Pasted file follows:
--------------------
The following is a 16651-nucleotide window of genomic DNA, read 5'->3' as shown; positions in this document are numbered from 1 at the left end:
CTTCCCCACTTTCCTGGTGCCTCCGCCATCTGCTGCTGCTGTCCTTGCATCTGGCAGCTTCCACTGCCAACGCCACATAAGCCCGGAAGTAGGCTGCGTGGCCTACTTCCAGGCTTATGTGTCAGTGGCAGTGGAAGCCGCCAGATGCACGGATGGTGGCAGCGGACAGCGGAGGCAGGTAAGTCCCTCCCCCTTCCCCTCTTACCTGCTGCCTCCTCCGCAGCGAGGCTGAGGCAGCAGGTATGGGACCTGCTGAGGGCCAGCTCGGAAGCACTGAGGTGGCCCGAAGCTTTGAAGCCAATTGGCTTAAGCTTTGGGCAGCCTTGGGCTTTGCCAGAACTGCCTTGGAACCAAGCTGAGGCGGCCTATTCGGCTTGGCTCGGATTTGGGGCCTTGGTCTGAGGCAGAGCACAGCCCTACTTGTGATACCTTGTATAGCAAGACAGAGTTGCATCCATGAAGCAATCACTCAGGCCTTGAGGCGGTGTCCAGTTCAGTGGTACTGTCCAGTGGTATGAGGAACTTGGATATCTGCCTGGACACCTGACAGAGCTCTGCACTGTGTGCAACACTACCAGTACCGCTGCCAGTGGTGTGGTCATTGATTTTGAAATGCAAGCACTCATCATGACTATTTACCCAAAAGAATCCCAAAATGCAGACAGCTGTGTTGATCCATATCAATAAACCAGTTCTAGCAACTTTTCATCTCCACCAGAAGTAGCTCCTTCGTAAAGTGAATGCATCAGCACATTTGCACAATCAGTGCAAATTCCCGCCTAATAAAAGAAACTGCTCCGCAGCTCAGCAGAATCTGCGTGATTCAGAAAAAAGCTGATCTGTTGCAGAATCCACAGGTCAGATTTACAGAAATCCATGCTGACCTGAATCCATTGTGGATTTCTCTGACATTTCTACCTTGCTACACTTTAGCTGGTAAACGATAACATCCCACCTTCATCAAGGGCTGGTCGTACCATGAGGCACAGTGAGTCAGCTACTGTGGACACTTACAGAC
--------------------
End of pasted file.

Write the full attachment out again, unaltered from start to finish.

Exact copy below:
The following is a 16651-nucleotide window of genomic DNA, read 5'->3' as shown; positions in this document are numbered from 1 at the left end:
CTTCCCCACTTTCCTGGTGCCTCCGCCATCTGCTGCTGCTGTCCTTGCATCTGGCAGCTTCCACTGCCAACGCCACATAAGCCCGGAAGTAGGCTGCGTGGCCTACTTCCAGGCTTATGTGTCAGTGGCAGTGGAAGCCGCCAGATGCACGGATGGTGGCAGCGGACAGCGGAGGCAGGTAAGTCCCTCCCCCTTCCCCTCTTACCTGCTGCCTCCTCCGCAGCGAGGCTGAGGCAGCAGGTATGGGACCTGCTGAGGGCCAGCTCGGAAGCACTGAGGTGGCCCGAAGCTTTGAAGCCAATTGGCTTAAGCTTTGGGCAGCCTTGGGCTTTGCCAGAACTGCCTTGGAACCAAGCTGAGGCGGCCTATTCGGCTTGGCTCGGATTTGGGGCCTTGGTCTGAGGCAGAGCACAGCCCTACTTGTGATACCTTGTATAGCAAGACAGAGTTGCATCCATGAAGCAATCACTCAGGCCTTGAGGCGGTGTCCAGTTCAGTGGTACTGTCCAGTGGTATGAGGAACTTGGATATCTGCCTGGACACCTGACAGAGCTCTGCACTGTGTGCAACACTACCAGTACCGCTGCCAGTGGTGTGGTCATTGATTTTGAAATGCAAGCACTCATCATGACTATTTACCCAAAAGAATCCCAAAATGCAGACAGCTGTGTTGATCCATATCAATAAACCAGTTCTAGCAACTTTTCATCTCCACCAGAAGTAGCTCCTTCGTAAAGTGAATGCATCAGCACATTTGCACAATCAGTGCAAATTCCCGCCTAATAAAAGAAACTGCTCCGCAGCTCAGCAGAATCTGCGTGATTCAGAAAAAAGCTGATCTGTTGCAGAATCCACAGGTCAGATTTACAGAAATCCATGCTGACCTGAATCCATTGTGGATTTCTCTGACATTTCTACCTTGCTACACTTTAGCTGGTAAACGATAACATCCCACCTTCATCAAGGGCTGGTCGTACCATGAGGCACAGTGAGTCAGCTACTGTGGACACTTACAGAC